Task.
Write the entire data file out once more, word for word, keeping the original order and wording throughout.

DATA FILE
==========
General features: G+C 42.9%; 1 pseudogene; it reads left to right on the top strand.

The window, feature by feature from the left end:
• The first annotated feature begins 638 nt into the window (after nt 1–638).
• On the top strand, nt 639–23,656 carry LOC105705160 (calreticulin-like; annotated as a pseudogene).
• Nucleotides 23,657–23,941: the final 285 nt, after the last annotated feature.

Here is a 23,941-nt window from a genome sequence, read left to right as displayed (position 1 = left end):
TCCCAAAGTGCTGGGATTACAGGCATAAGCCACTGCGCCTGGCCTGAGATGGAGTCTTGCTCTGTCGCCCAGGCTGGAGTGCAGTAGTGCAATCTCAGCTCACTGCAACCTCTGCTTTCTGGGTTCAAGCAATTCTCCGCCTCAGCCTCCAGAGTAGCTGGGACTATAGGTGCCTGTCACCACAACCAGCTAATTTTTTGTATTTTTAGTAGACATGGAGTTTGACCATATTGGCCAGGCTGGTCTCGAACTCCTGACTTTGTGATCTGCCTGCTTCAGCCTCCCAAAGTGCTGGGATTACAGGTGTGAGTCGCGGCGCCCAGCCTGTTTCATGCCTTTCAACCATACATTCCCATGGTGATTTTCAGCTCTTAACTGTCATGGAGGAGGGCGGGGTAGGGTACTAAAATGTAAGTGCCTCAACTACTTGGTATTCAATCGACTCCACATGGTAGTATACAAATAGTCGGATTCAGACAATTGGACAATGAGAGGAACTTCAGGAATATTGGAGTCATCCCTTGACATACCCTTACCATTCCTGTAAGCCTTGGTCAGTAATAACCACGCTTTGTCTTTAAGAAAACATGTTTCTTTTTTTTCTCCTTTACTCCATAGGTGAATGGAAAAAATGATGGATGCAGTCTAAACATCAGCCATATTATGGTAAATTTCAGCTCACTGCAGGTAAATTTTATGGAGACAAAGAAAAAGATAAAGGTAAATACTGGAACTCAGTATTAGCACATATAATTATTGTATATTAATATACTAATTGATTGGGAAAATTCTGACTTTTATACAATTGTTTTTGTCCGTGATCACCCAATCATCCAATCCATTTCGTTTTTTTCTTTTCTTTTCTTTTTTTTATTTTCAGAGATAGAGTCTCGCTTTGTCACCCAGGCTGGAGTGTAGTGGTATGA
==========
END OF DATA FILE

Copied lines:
General features: G+C 42.9%; 1 pseudogene; it reads left to right on the top strand.

The window, feature by feature from the left end:
• The first annotated feature begins 638 nt into the window (after nt 1–638).
• On the top strand, nt 639–23,656 carry LOC105705160 (calreticulin-like; annotated as a pseudogene).
• Nucleotides 23,657–23,941: the final 285 nt, after the last annotated feature.

Here is a 23,941-nt window from a genome sequence, read left to right as displayed (position 1 = left end):
TCCCAAAGTGCTGGGATTACAGGCATAAGCCACTGCGCCTGGCCTGAGATGGAGTCTTGCTCTGTCGCCCAGGCTGGAGTGCAGTAGTGCAATCTCAGCTCACTGCAACCTCTGCTTTCTGGGTTCAAGCAATTCTCCGCCTCAGCCTCCAGAGTAGCTGGGACTATAGGTGCCTGTCACCACAACCAGCTAATTTTTTGTATTTTTAGTAGACATGGAGTTTGACCATATTGGCCAGGCTGGTCTCGAACTCCTGACTTTGTGATCTGCCTGCTTCAGCCTCCCAAAGTGCTGGGATTACAGGTGTGAGTCGCGGCGCCCAGCCTGTTTCATGCCTTTCAACCATACATTCCCATGGTGATTTTCAGCTCTTAACTGTCATGGAGGAGGGCGGGGTAGGGTACTAAAATGTAAGTGCCTCAACTACTTGGTATTCAATCGACTCCACATGGTAGTATACAAATAGTCGGATTCAGACAATTGGACAATGAGAGGAACTTCAGGAATATTGGAGTCATCCCTTGACATACCCTTACCATTCCTGTAAGCCTTGGTCAGTAATAACCACGCTTTGTCTTTAAGAAAACATGTTTCTTTTTTTTCTCCTTTACTCCATAGGTGAATGGAAAAAATGATGGATGCAGTCTAAACATCAGCCATATTATGGTAAATTTCAGCTCACTGCAGGTAAATTTTATGGAGACAAAGAAAAAGATAAAGGTAAATACTGGAACTCAGTATTAGCACATATAATTATTGTATATTAATATACTAATTGATTGGGAAAATTCTGACTTTTATACAATTGTTTTTGTCCGTGATCACCCAATCATCCAATCCATTTCGTTTTTTTCTTTTCTTTTCTTTTTTTTATTTTCAGAGATAGAGTCTCGCTTTGTCACCCAGGCTGGAGTGTAGTGGTATGA